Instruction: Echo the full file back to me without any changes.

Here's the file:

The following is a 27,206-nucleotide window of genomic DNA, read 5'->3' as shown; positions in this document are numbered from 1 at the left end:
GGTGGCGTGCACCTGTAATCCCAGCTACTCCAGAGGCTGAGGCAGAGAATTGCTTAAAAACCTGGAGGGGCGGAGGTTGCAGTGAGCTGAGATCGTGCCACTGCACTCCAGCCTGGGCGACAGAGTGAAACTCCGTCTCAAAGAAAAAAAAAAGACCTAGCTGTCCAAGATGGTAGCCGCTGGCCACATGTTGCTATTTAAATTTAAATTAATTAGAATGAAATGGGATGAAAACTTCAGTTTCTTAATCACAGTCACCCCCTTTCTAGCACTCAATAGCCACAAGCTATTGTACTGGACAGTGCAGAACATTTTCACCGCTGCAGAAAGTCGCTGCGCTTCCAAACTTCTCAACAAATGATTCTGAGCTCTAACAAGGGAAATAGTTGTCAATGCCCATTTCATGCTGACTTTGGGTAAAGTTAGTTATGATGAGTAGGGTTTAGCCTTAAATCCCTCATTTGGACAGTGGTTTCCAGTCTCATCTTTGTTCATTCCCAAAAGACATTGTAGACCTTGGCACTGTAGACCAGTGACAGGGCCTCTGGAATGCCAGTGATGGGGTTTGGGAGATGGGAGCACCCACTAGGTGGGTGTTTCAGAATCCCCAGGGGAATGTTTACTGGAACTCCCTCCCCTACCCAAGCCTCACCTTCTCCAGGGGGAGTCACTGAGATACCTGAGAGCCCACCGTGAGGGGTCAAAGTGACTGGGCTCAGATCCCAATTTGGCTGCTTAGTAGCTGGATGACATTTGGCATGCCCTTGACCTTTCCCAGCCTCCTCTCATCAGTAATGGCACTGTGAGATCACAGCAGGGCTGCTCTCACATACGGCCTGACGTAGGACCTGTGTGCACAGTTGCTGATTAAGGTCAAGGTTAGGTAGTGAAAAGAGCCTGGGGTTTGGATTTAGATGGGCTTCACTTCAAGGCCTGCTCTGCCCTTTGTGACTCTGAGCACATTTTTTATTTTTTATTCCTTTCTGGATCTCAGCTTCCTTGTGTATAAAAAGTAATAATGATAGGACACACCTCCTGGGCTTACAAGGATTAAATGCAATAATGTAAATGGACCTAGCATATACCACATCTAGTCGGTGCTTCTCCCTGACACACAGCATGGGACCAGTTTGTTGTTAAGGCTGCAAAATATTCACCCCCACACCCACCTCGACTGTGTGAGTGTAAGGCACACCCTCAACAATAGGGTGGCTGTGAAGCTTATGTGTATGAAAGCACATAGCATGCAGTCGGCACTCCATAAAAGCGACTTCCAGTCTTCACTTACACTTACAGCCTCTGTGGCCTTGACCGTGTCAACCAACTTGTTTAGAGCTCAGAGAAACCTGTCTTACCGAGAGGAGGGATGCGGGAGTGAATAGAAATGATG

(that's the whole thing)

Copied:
The following is a 27,206-nucleotide window of genomic DNA, read 5'->3' as shown; positions in this document are numbered from 1 at the left end:
GGTGGCGTGCACCTGTAATCCCAGCTACTCCAGAGGCTGAGGCAGAGAATTGCTTAAAAACCTGGAGGGGCGGAGGTTGCAGTGAGCTGAGATCGTGCCACTGCACTCCAGCCTGGGCGACAGAGTGAAACTCCGTCTCAAAGAAAAAAAAAAGACCTAGCTGTCCAAGATGGTAGCCGCTGGCCACATGTTGCTATTTAAATTTAAATTAATTAGAATGAAATGGGATGAAAACTTCAGTTTCTTAATCACAGTCACCCCCTTTCTAGCACTCAATAGCCACAAGCTATTGTACTGGACAGTGCAGAACATTTTCACCGCTGCAGAAAGTCGCTGCGCTTCCAAACTTCTCAACAAATGATTCTGAGCTCTAACAAGGGAAATAGTTGTCAATGCCCATTTCATGCTGACTTTGGGTAAAGTTAGTTATGATGAGTAGGGTTTAGCCTTAAATCCCTCATTTGGACAGTGGTTTCCAGTCTCATCTTTGTTCATTCCCAAAAGACATTGTAGACCTTGGCACTGTAGACCAGTGACAGGGCCTCTGGAATGCCAGTGATGGGGTTTGGGAGATGGGAGCACCCACTAGGTGGGTGTTTCAGAATCCCCAGGGGAATGTTTACTGGAACTCCCTCCCCTACCCAAGCCTCACCTTCTCCAGGGGGAGTCACTGAGATACCTGAGAGCCCACCGTGAGGGGTCAAAGTGACTGGGCTCAGATCCCAATTTGGCTGCTTAGTAGCTGGATGACATTTGGCATGCCCTTGACCTTTCCCAGCCTCCTCTCATCAGTAATGGCACTGTGAGATCACAGCAGGGCTGCTCTCACATACGGCCTGACGTAGGACCTGTGTGCACAGTTGCTGATTAAGGTCAAGGTTAGGTAGTGAAAAGAGCCTGGGGTTTGGATTTAGATGGGCTTCACTTCAAGGCCTGCTCTGCCCTTTGTGACTCTGAGCACATTTTTTATTTTTTATTCCTTTCTGGATCTCAGCTTCCTTGTGTATAAAAAGTAATAATGATAGGACACACCTCCTGGGCTTACAAGGATTAAATGCAATAATGTAAATGGACCTAGCATATACCACATCTAGTCGGTGCTTCTCCCTGACACACAGCATGGGACCAGTTTGTTGTTAAGGCTGCAAAATATTCACCCCCACACCCACCTCGACTGTGTGAGTGTAAGGCACACCCTCAACAATAGGGTGGCTGTGAAGCTTATGTGTATGAAAGCACATAGCATGCAGTCGGCACTCCATAAAAGCGACTTCCAGTCTTCACTTACACTTACAGCCTCTGTGGCCTTGACCGTGTCAACCAACTTGTTTAGAGCTCAGAGAAACCTGTCTTACCGAGAGGAGGGATGCGGGAGTGAATAGAAATGATG